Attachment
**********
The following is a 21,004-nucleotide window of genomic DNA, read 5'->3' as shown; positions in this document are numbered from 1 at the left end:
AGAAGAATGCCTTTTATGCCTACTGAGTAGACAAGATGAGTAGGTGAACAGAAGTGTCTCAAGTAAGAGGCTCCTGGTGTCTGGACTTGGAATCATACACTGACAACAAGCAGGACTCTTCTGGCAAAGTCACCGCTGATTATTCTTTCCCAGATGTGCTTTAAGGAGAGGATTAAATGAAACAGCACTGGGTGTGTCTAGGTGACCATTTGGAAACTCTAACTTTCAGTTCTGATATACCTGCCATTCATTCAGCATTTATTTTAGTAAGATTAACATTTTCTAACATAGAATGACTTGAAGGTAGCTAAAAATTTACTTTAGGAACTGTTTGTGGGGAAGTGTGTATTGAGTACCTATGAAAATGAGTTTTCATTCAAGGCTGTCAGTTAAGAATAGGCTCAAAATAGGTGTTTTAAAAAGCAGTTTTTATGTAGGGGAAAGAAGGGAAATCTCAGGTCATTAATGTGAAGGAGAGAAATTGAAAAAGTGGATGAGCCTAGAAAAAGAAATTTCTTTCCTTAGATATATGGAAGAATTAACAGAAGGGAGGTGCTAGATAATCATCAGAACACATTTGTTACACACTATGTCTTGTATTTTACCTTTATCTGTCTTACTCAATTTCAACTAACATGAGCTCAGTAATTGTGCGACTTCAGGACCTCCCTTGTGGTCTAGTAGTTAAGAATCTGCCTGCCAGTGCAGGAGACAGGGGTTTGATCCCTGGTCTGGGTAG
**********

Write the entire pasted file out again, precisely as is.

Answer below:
The following is a 21,004-nucleotide window of genomic DNA, read 5'->3' as shown; positions in this document are numbered from 1 at the left end:
AGAAGAATGCCTTTTATGCCTACTGAGTAGACAAGATGAGTAGGTGAACAGAAGTGTCTCAAGTAAGAGGCTCCTGGTGTCTGGACTTGGAATCATACACTGACAACAAGCAGGACTCTTCTGGCAAAGTCACCGCTGATTATTCTTTCCCAGATGTGCTTTAAGGAGAGGATTAAATGAAACAGCACTGGGTGTGTCTAGGTGACCATTTGGAAACTCTAACTTTCAGTTCTGATATACCTGCCATTCATTCAGCATTTATTTTAGTAAGATTAACATTTTCTAACATAGAATGACTTGAAGGTAGCTAAAAATTTACTTTAGGAACTGTTTGTGGGGAAGTGTGTATTGAGTACCTATGAAAATGAGTTTTCATTCAAGGCTGTCAGTTAAGAATAGGCTCAAAATAGGTGTTTTAAAAAGCAGTTTTTATGTAGGGGAAAGAAGGGAAATCTCAGGTCATTAATGTGAAGGAGAGAAATTGAAAAAGTGGATGAGCCTAGAAAAAGAAATTTCTTTCCTTAGATATATGGAAGAATTAACAGAAGGGAGGTGCTAGATAATCATCAGAACACATTTGTTACACACTATGTCTTGTATTTTACCTTTATCTGTCTTACTCAATTTCAACTAACATGAGCTCAGTAATTGTGCGACTTCAGGACCTCCCTTGTGGTCTAGTAGTTAAGAATCTGCCTGCCAGTGCAGGAGACAGGGGTTTGATCCCTGGTCTGGGTAG